What you need to know about Jacksonville’s Election Day

A photo of the façade of the Jacksonville City Hall.
Jacksonville City Hall. [Reagan Creamer / The Tributary]

Today is Election Day in Jacksonville. That means voters will cast ballots in the city’s races for mayor, property appraiser and 15 of the 19 City Council seats.

Every registered Duval County voter can participate, regardless of party. If a candidate doesn’t win a majority of the vote in any race, then there will be a runoff on May 16.

Jacksonville is the 12th most populous city and the largest city with a Republican mayor, and the mayor in Jacksonville’s consolidated system of government has more power than in most city governments. This intensifies the interest in tonight’s results.

But the 19-member Jacksonville City Council is also up for election, with multiple candidates contesting 15 of those races. For the last two weeks, the Tributary has posted previews of 10 council elections.

The polls are open from 7 a.m. to 7 p.m. today. If you’re in line at 7 p.m., you can still vote as long as you stay in line. You must vote at your home precinct, which you can find at DuvalElections.com by clicking on My Voter Status.

Jacksonville City Council Election Previews

Jacksonville City Council District 1: Ken Amaro, Alton McGriff make case to voters

Jacksonville City Council District 2: Lindsey Brock, Mike Gay, Jennifer Casey compete in all-Republican race

Jacksonville City Council District 3: Natalie Alden, Will Lahnen push to represent growing neighborhoods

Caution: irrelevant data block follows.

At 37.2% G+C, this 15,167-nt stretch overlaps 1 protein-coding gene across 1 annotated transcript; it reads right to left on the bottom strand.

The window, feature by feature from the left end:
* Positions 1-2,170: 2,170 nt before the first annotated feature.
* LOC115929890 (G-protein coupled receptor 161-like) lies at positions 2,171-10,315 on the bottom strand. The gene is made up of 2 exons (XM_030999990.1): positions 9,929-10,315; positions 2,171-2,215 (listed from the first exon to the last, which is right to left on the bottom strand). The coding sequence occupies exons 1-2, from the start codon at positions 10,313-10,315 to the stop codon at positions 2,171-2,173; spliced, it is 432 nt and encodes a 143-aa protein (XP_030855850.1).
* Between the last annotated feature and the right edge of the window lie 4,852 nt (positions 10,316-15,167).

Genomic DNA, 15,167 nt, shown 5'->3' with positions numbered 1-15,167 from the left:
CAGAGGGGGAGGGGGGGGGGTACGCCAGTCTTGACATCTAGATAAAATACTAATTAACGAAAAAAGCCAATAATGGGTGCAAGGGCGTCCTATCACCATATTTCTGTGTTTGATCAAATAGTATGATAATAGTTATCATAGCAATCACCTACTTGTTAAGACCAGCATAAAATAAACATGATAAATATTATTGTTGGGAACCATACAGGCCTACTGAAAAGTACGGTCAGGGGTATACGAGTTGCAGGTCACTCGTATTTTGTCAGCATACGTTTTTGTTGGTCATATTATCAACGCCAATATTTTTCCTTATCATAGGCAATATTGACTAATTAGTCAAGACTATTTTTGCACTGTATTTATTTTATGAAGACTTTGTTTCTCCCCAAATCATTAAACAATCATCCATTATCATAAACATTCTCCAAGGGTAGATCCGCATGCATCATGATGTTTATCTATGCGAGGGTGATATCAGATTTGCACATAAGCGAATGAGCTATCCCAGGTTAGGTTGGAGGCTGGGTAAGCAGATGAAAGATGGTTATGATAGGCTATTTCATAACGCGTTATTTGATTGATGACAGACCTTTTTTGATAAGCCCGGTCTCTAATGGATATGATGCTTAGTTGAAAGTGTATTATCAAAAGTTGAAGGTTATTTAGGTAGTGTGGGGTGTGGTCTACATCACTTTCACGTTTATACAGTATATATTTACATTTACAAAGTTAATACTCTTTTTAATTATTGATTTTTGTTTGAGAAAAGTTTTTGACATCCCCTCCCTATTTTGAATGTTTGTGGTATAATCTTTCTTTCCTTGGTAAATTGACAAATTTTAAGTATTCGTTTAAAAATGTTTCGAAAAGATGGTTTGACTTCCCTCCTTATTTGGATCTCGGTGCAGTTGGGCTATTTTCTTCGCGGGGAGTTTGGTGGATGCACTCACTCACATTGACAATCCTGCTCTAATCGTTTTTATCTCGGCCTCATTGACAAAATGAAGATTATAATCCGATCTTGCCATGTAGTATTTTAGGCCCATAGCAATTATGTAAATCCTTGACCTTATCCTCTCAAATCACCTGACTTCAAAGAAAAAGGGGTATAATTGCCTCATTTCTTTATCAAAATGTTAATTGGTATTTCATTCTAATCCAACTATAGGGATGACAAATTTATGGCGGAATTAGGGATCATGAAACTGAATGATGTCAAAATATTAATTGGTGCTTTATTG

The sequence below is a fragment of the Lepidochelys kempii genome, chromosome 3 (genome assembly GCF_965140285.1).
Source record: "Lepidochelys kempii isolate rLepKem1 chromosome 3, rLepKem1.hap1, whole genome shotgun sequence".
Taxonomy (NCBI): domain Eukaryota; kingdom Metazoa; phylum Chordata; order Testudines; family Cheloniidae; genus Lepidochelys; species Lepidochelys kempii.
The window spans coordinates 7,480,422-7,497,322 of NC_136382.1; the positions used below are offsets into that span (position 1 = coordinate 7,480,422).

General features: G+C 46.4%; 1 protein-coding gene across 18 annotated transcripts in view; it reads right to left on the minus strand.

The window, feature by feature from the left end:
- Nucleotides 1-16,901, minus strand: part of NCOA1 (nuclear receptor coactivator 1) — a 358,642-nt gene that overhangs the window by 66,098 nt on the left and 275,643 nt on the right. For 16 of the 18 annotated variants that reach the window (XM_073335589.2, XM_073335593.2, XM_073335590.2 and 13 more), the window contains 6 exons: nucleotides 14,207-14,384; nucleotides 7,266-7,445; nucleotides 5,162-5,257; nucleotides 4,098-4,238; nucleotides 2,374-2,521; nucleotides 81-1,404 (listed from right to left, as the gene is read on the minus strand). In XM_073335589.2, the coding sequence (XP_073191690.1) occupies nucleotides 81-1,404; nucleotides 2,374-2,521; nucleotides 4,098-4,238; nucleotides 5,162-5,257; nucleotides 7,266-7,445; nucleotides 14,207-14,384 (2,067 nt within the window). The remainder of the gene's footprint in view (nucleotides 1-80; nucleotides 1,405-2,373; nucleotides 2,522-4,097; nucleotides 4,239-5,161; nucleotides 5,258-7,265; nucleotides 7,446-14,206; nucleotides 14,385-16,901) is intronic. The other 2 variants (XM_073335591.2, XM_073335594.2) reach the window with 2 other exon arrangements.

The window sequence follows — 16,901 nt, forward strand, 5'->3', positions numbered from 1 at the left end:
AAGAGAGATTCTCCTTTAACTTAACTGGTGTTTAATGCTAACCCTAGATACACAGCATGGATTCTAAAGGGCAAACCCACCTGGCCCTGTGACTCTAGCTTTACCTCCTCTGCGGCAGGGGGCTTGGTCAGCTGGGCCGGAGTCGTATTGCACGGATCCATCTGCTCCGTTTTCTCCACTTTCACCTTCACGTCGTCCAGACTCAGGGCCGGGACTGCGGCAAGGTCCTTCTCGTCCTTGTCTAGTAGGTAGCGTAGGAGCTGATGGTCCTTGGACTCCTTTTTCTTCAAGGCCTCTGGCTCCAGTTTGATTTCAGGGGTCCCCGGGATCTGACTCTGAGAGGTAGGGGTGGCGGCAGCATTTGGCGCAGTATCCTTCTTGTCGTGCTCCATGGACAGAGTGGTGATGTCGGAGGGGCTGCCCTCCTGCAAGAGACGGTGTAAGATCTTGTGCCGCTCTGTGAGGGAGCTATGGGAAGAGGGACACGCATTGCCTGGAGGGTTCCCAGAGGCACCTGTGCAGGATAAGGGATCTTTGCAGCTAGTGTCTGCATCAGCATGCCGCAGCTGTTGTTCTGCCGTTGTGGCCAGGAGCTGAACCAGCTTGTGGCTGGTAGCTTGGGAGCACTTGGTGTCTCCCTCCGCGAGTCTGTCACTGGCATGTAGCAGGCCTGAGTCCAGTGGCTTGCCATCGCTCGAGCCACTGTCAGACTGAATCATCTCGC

Jacksonville City Council District 6: Michael Boylan, Tom Harris battle for Mandarin votes

Jacksonville City Council District 8: Reggie Gaffney Jr. gets 4 challengers

Jacksonville City Council District 9: Five vie to beat Tyrona Clark-Murray

Jacksonville City Council District 10: Candidates say Northside deserves better

Jacksonville City Council District 11: Raul Arias, Norman Brewer, Ramon Day face off to represent Baymeadows area

Jacksonville City Council District 14: John Draper, Alberta Hipps, Rahman Johnson return to ’90s politics

Jacksonville City Council At-Large Group 2: Ron Salem, Joshua Hicks compete in close partisan race

Frequently Asked Questions

Where do I vote?

You must vote at your assigned precinct. You can find that by entering your personal info at the Duval Supervisor of Elections Office’s website, clicking on the My Voter Status page.

What is LPF and NPA?

While most candidates are Democrats or Republicans on the ballot, three City Council candidates this year, including two countywide City Council candidates, have the marking “LPF” next to them. That stands for the Libertarian Party of Florida. Those three candidates are Ronald Tracy Robison Jr. in District 8, Eric Parker in At-Large Group 1 and Jerry “Tub” Rorabaugh in At-Large Group 5.

Three candidates have the marking “NPA” next to them. That stands for No Party Affiliate, indicating the person is independent of any political party. Omega Allen, who is running for mayor; Jack Meeks, running for City Council At-Large Group 5; and Parrish King, running for City Council District 7, are all running without a party.